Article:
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Fundamentalism as a contested concept

19 February 2024

Fundamentalism is a contested concept. In ordinary language and public discourse, it is applied to actions, beliefs, or groups that we condemn, disagree with, or wish to delegitimize. Highly mediatized examples include Hamas, the Taliban, and the Iranian government and clergy, but also Hindu nationalist RSS, Jewish settlers, and Trump supporters. Such groups are characterized as violent, hateful, dangerous, as irrational fanatics having ‘their own truth’. Due to the negative charge of the concept, it is contested who should be called ‘fundamentalist’, and on which grounds. In the social sciences too, we find ongoing disagreements about how to conceptualize fundamentalism, which groups and people qualify as fundamentalists, and, more radically, whether to use this concept at all for research. One reason for these disagreements is that, although academic discourse on fundamentalism is more nuanced, we encounter negatively valanced conceptualizations there as well. The question is whether this infringes on the concept’s fruitfulness for research. This post shows why reflecting on the contested nature of the concept fundamentalism matters, and how considering the concept’s history can help with that.[1]

In the social sciences, fundamentalists have been characterized as irrational, dogmatic, militant, aggressive, and violent.[2] Sometimes the evaluative judgements are more subtle, for example when fundamentalism is defined as seeking simplified solutions to complex problems, and as holding on to an idealized picture of the past.[3] However, even seemingly neutral conceptualization of fundamentalism as anti-modern or reaction to modernity[4] reflect normative assessments. As pointed out by Williamson (2020) and Watt (2017), such characterizations present modernity and modernist values as standard, and fundamentalism and fundamentalist values as deviation.[5]

Do such negative evaluations and normative assessments encoded in the concept fundamentalism stand in the way of a fruitful scientific conceptualization? Some argue that they don’t.[6] If the evaluations and assessments are correct and help us to accurately represent significant aspects of the social world that we seek to understand, then these conceptualizations are fruitful. Others worry that such evaluations and assessments do stand in the way of a fruitful scientific conceptualization. They worry that the concept is denigrating and othering, and that it is Western-centric.[7] To substantiate these worries, scholars point to the concept’s history and the influence of the concept’s past functions on the concept’s development.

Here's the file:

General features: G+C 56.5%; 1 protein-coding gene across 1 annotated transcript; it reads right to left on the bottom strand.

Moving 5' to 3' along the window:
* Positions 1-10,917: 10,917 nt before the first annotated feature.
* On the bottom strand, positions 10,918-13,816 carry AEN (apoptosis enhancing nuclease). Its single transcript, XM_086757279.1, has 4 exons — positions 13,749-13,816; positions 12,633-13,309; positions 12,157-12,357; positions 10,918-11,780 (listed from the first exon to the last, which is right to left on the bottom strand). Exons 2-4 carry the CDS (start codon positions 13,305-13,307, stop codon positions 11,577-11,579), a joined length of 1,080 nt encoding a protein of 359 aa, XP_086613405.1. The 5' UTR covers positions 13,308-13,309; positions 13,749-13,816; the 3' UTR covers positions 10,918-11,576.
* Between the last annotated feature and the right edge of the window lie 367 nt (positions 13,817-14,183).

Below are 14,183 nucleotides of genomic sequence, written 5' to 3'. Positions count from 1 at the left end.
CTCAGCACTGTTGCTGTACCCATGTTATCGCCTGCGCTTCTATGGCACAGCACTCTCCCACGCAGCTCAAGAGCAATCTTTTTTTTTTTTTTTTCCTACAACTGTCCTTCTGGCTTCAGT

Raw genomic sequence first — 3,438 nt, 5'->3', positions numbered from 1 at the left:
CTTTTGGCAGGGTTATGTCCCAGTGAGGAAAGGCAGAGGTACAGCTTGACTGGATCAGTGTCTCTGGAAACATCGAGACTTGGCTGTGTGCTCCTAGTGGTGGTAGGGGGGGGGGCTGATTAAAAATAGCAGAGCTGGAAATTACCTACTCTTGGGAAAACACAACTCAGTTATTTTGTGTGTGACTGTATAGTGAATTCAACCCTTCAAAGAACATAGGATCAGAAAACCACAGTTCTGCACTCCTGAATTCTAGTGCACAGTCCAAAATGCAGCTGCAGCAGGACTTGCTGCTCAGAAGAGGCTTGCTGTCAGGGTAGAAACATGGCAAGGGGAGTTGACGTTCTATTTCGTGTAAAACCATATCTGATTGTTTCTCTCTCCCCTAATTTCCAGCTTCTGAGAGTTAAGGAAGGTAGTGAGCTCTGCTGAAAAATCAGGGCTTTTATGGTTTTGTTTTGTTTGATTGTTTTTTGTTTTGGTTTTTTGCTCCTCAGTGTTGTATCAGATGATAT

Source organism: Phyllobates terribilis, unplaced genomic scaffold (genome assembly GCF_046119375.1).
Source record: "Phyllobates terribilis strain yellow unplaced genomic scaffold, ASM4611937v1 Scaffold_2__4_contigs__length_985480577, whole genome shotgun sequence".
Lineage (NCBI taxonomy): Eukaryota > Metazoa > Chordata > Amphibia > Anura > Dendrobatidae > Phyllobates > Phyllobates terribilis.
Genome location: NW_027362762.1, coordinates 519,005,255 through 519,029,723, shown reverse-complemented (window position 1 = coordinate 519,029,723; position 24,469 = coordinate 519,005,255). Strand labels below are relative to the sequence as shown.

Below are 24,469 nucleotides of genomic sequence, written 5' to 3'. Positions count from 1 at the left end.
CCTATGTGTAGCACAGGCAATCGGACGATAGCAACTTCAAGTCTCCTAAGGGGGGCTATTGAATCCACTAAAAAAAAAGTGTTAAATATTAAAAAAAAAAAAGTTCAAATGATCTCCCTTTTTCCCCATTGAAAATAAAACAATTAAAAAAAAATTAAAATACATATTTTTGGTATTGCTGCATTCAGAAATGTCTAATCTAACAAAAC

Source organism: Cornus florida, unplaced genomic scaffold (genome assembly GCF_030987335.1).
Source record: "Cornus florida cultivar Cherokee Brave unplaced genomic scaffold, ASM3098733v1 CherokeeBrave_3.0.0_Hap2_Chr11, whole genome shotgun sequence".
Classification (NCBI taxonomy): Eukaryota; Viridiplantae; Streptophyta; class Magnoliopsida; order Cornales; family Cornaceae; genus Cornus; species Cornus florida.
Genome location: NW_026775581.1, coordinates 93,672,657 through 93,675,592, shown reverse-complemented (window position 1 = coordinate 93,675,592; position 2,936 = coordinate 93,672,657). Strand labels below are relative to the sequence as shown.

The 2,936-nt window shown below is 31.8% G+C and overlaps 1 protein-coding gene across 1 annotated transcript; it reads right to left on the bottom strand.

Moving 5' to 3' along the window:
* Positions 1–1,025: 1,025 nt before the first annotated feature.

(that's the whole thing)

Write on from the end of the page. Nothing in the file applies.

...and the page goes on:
Why worry that the concept is denigrating and othering? In the beginning of the 20th century, the term was coined as a positive self-ascription by U.S. American Protestants who were willing to fight the ‘battle royal’ for the fundamentals of their faith.[8] Within few years, however, in public discourse fundamentalists were described as out of touch with progress, rural, and lagging behind cultural developments. Early scholarly conceptualizations[9] prominent in the 1930s reflected these negative evaluations, depicting fundamentalists as conservative, aggressive, rural, unreasonable, and anti-scientific opposing the progressive, rational, reasonable modernist.[10] While scholarship on early U.S. fundamentalism became less denigrating and othering in the 1970s,[11] the concept’s extension to include neo-evangelical movement in the U.S. after WWII was eyed with suspicion. Considering the concept’s history, some scholars suspected that the concept encodes the perspective of a dominant progressive and liberal viewpoint, depicting those opposing the view as abnormal, problematic, and in need for explanation.[12] Once we get rid of the negative evaluation and normative assessments, can we meaningfully distinguish fundamentalists from evangelicals? Is the concept accurate in denoting a real and relevant social phenomenon?[13]